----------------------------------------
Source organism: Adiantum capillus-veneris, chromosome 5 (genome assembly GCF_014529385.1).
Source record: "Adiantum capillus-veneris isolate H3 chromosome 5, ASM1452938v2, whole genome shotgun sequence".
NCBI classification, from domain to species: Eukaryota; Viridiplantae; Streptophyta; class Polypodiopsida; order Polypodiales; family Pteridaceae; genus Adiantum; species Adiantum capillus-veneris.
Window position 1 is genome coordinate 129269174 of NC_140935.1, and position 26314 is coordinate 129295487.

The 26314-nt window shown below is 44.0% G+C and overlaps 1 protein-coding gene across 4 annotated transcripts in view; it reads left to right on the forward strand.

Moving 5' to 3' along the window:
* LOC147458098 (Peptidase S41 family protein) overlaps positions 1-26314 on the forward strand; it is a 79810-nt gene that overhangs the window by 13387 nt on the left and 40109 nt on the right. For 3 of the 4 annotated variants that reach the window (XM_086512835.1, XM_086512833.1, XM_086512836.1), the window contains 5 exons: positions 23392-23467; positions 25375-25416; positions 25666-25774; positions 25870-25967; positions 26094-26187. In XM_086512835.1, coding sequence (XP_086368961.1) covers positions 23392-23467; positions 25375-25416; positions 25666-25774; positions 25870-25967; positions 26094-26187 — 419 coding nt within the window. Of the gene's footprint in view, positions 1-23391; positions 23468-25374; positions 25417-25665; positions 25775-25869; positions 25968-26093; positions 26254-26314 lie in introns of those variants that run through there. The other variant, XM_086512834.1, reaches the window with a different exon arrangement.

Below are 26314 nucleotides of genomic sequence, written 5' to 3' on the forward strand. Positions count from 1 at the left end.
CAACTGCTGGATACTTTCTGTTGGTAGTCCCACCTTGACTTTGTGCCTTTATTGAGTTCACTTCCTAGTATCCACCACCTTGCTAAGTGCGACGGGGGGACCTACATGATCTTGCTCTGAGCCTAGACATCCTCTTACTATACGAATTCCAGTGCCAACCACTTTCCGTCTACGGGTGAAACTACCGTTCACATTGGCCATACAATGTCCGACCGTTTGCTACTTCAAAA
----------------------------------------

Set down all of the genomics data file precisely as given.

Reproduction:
Source organism: Adiantum capillus-veneris, chromosome 5 (genome assembly GCF_014529385.1).
Source record: "Adiantum capillus-veneris isolate H3 chromosome 5, ASM1452938v2, whole genome shotgun sequence".
NCBI classification, from domain to species: Eukaryota; Viridiplantae; Streptophyta; class Polypodiopsida; order Polypodiales; family Pteridaceae; genus Adiantum; species Adiantum capillus-veneris.
Window position 1 is genome coordinate 129269174 of NC_140935.1, and position 26314 is coordinate 129295487.

The 26314-nt window shown below is 44.0% G+C and overlaps 1 protein-coding gene across 4 annotated transcripts in view; it reads left to right on the forward strand.

Moving 5' to 3' along the window:
* LOC147458098 (Peptidase S41 family protein) overlaps positions 1-26314 on the forward strand; it is a 79810-nt gene that overhangs the window by 13387 nt on the left and 40109 nt on the right. For 3 of the 4 annotated variants that reach the window (XM_086512835.1, XM_086512833.1, XM_086512836.1), the window contains 5 exons: positions 23392-23467; positions 25375-25416; positions 25666-25774; positions 25870-25967; positions 26094-26187. In XM_086512835.1, coding sequence (XP_086368961.1) covers positions 23392-23467; positions 25375-25416; positions 25666-25774; positions 25870-25967; positions 26094-26187 — 419 coding nt within the window. Of the gene's footprint in view, positions 1-23391; positions 23468-25374; positions 25417-25665; positions 25775-25869; positions 25968-26093; positions 26254-26314 lie in introns of those variants that run through there. The other variant, XM_086512834.1, reaches the window with a different exon arrangement.

Below are 26314 nucleotides of genomic sequence, written 5' to 3' on the forward strand. Positions count from 1 at the left end.
CAACTGCTGGATACTTTCTGTTGGTAGTCCCACCTTGACTTTGTGCCTTTATTGAGTTCACTTCCTAGTATCCACCACCTTGCTAAGTGCGACGGGGGGACCTACATGATCTTGCTCTGAGCCTAGACATCCTCTTACTATACGAATTCCAGTGCCAACCACTTTCCGTCTACGGGTGAAACTACCGTTCACATTGGCCATACAATGTCCGACCGTTTGCTACTTCAAAA